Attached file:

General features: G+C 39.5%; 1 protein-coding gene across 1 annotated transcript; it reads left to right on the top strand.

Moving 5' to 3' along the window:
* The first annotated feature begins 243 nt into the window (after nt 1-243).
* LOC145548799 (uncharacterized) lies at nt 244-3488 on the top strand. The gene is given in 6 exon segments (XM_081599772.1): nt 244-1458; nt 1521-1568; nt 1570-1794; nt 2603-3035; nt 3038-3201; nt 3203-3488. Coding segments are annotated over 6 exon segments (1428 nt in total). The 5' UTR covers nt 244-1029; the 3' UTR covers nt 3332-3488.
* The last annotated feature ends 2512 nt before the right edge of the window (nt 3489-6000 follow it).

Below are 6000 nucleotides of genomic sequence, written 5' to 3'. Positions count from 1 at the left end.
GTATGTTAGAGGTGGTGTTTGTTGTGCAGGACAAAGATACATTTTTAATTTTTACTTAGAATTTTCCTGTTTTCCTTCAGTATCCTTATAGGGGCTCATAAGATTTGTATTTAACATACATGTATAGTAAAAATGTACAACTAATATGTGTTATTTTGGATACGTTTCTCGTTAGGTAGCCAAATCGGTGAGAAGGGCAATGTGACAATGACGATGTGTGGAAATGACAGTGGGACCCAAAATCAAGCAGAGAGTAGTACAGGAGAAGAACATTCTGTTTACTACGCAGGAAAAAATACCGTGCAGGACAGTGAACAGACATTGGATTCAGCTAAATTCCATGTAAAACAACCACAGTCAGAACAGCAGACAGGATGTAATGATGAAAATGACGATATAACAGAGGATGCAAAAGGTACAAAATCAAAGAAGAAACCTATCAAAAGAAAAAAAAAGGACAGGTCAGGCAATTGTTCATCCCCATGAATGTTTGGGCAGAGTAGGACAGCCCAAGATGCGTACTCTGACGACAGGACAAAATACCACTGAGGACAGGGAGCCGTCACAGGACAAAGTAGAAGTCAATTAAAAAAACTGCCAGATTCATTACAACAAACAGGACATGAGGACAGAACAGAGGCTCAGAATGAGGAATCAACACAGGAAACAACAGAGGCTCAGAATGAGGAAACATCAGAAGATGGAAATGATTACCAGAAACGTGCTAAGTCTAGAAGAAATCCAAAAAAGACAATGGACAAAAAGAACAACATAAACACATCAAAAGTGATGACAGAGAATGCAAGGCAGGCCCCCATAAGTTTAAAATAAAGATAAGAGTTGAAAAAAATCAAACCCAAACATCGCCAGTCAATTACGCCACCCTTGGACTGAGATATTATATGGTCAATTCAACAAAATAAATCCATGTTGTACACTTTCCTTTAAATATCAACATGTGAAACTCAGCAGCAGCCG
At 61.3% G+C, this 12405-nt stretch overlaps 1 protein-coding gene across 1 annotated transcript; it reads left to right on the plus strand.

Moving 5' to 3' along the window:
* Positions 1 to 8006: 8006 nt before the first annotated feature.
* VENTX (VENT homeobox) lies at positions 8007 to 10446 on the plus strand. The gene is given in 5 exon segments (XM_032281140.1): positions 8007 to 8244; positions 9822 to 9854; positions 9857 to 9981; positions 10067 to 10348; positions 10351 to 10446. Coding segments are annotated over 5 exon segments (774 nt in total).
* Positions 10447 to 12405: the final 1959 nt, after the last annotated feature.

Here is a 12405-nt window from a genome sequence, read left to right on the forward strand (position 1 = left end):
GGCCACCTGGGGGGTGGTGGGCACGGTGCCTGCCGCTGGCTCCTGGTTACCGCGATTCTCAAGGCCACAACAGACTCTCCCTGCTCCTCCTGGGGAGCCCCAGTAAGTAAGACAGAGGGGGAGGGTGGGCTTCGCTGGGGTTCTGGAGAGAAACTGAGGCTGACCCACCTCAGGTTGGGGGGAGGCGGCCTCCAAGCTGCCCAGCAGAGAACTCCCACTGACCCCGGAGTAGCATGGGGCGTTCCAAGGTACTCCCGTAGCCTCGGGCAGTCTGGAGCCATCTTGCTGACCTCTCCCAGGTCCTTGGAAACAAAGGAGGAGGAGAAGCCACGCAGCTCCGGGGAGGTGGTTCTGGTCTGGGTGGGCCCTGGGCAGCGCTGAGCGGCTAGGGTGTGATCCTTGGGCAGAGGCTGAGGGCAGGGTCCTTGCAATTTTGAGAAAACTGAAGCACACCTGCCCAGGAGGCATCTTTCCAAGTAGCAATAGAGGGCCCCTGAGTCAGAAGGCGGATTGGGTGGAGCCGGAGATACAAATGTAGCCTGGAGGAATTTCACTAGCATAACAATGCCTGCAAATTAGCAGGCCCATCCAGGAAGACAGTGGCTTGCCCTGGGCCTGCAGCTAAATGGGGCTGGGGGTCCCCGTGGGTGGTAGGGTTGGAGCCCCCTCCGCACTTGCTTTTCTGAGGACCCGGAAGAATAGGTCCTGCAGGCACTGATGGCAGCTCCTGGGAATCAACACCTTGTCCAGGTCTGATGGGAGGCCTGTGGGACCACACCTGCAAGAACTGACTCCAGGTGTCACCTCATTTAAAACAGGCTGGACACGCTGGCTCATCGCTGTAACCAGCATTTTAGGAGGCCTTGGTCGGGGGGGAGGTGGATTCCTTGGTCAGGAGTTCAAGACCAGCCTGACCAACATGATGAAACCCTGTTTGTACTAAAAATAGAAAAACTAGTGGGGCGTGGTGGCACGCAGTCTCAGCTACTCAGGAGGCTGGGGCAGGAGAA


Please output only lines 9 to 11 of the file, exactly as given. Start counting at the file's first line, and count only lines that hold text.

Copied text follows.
Moving 5' to 3' along the window:
* Positions 1 to 8006: 8006 nt before the first annotated feature.
* VENTX (VENT homeobox) lies at positions 8007 to 10446 on the plus strand. The gene is given in 5 exon segments (XM_032281140.1): positions 8007 to 8244; positions 9822 to 9854; positions 9857 to 9981; positions 10067 to 10348; positions 10351 to 10446. Coding segments are annotated over 5 exon segments (774 nt in total).